P-H: folklore’s aesthetic is also about land. And as that nude real estate agent we referred to as Santa on Nantucket’s gay beach told us, “Everyone wants a sanctuary right now.” People want a safe haven.
SCHWARTAU: I hate to admit it, but I have spent the past three days on Zillow.
P-H: Was it a wet ass Zillow?
SCHWARTAU: It’s a ZAP, Zillow ass pussy. Upstate prices have gone up. Everyone wants a car. My psychiatrist told me that 20 to 30 percent of her New York clients have changed their address since the pandemic started.
P-H: It’s white flight and suburbanization. The Hudson Valley is going to be the new Ridgewood.
SCHWARTAU: My friends who live upstate were like, “We had to beg people to come and visit us before, and now it’s like, get on the list.” Everyone wants out.
P-H: I was just upstate at a friend’s house who literally just bought land (it was relatively cheap, they wore masks, she’s bi), and I have to say… it was very liberating. You could piss anywhere you wanted. Zero Karens.
SCHWARTAU: You can shoot a gun, you can get naked, you can shoot a gun naked. Okay, that’s all I can think of.
P-H: So many of us Millennials—and you might even say people since the dawn of history—we grew up in our parents’ homes. We always had someone watching. Then we moved to cities and rented apartments with neighbors and landlords. We work at offices, and coffee shops, and on subway cars with signs that say you can’t go between the cars. There’s always an authority. But to be on one’s own land—and not in a HOA—there is a real weight off your chest. Again, the pissing anywhere.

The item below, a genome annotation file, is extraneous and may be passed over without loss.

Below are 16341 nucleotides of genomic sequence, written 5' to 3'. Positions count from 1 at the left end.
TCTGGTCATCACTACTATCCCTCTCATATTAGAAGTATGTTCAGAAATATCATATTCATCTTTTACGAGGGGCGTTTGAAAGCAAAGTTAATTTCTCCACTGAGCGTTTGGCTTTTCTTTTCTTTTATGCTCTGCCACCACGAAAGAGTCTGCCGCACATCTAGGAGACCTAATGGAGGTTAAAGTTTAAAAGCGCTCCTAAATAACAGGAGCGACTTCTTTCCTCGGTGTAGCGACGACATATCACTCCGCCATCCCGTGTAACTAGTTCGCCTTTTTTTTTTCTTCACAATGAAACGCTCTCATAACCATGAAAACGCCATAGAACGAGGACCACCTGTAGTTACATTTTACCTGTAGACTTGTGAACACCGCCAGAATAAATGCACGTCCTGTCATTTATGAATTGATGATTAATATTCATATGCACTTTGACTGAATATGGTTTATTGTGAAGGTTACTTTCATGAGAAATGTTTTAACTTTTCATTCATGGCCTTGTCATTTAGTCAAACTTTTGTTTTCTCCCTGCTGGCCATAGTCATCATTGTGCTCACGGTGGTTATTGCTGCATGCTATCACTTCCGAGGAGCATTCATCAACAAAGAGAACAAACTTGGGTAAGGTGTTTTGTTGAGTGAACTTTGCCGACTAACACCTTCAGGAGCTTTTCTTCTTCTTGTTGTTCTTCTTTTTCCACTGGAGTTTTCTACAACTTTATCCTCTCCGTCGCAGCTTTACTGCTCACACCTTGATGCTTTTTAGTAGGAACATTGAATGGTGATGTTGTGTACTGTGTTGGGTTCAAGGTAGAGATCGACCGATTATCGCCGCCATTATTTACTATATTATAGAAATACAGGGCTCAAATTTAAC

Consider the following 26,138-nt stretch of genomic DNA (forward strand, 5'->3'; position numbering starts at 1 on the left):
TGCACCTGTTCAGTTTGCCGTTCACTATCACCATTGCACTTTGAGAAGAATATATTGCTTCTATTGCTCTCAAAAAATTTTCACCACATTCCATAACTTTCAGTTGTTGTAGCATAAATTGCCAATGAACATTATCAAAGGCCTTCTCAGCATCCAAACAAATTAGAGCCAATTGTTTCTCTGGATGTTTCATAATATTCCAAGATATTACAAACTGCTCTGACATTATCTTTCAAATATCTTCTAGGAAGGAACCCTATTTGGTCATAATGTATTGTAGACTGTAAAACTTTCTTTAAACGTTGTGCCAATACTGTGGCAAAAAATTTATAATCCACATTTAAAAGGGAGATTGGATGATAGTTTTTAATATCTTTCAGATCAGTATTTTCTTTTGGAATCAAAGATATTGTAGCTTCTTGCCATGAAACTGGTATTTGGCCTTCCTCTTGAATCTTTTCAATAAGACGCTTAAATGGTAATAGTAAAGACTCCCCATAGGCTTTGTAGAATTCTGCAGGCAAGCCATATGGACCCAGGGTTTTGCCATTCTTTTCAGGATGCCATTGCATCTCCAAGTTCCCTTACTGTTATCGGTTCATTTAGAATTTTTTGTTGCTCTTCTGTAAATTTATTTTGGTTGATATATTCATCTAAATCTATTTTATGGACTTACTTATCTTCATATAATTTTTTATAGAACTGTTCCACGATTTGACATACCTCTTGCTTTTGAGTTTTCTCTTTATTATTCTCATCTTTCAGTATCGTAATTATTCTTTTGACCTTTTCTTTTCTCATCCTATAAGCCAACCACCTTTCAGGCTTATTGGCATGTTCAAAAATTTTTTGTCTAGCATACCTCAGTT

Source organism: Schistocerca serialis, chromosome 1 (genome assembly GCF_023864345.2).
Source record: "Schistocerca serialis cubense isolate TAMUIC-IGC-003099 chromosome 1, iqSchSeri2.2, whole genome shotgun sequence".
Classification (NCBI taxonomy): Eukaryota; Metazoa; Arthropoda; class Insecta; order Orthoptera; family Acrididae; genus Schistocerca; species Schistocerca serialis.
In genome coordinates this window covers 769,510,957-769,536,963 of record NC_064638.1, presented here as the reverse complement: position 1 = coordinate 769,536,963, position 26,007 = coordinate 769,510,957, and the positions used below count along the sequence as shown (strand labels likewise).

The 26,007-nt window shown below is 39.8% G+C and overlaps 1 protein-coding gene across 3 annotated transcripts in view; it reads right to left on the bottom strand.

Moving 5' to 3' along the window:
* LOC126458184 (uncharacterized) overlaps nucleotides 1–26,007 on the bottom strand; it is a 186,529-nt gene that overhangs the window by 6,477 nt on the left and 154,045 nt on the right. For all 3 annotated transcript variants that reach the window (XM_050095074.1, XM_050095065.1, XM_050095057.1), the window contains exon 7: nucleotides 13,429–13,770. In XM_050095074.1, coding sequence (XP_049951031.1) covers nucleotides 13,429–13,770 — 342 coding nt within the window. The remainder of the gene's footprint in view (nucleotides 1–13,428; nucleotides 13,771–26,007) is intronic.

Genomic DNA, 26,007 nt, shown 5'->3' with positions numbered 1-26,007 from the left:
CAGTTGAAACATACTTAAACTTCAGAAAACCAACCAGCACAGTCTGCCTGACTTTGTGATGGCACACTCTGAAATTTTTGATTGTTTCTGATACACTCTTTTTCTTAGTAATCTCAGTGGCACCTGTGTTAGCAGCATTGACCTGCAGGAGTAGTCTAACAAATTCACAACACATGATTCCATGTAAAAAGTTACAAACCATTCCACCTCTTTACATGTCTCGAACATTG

SCHWARTAU: I feel way less anxious when I’ve got a few acres between me and my gay neighbor.
P-H: I think that’s just because you don’t get reception, so you can’t see when they’re on Grindr. One thing I also noticed, speaking of folklore: she says love and darling a lot in this British way, like, “Hey love,” “Isn’t that nice, darling?” I think it’s because her boyfriend’s British and she’s picking up on his language.
SCHWARTAU: I don’t want to talk about Taylor Swift anymore, Steven. I’ve finished my to-go frozen margarita, and I’m ready to move onto the next topic.
P-H: TikTok. Trump wants to ban it.
SCHWARTAU: I personally would love to ban TikTok because I just feel like it’s an insurmountable new platform to engage with.
P-H: I do think TikTok is rotting my boyfriend’s brain. So much of it just … listing things. It’s teens being like, “Okay, these are the five bracelets that every girl wears when it’s April. Let’s go.” And then they just list the bracelets. Beyond that, you’re mostly seeing a lot of really large interiors of homes.
SCHWARTAU: It reflects mainstream American culture more than dusty old Instagram and embattled Twitter. TikTok allows everyone to be a “creator” but with the acknowledgement that nothing is original. TikTok is all about building off existing content. It’s a medium for exchange, translation, and adaptation. It’s a cultural algorithm.
P-H: Medium for Exchange—is that Monet’s daughter? I guess the downside of it is it represents the depressing truth of media consumption today, i,.e., the vast majority of content now is simply content that’s made for free, by other users. Besides the last four paying jobs at Bon Appétit that everyone keeps apologizing for, people are just doing everything for free.
SCHWARTAU: This is why universal basic income makes sense because everyone is doing endless free labor for approximately three giant tech companies. People aren’t sitting around doing nothing during the pandemic, they’re making money for Facebook stockholders, whether they want to or not.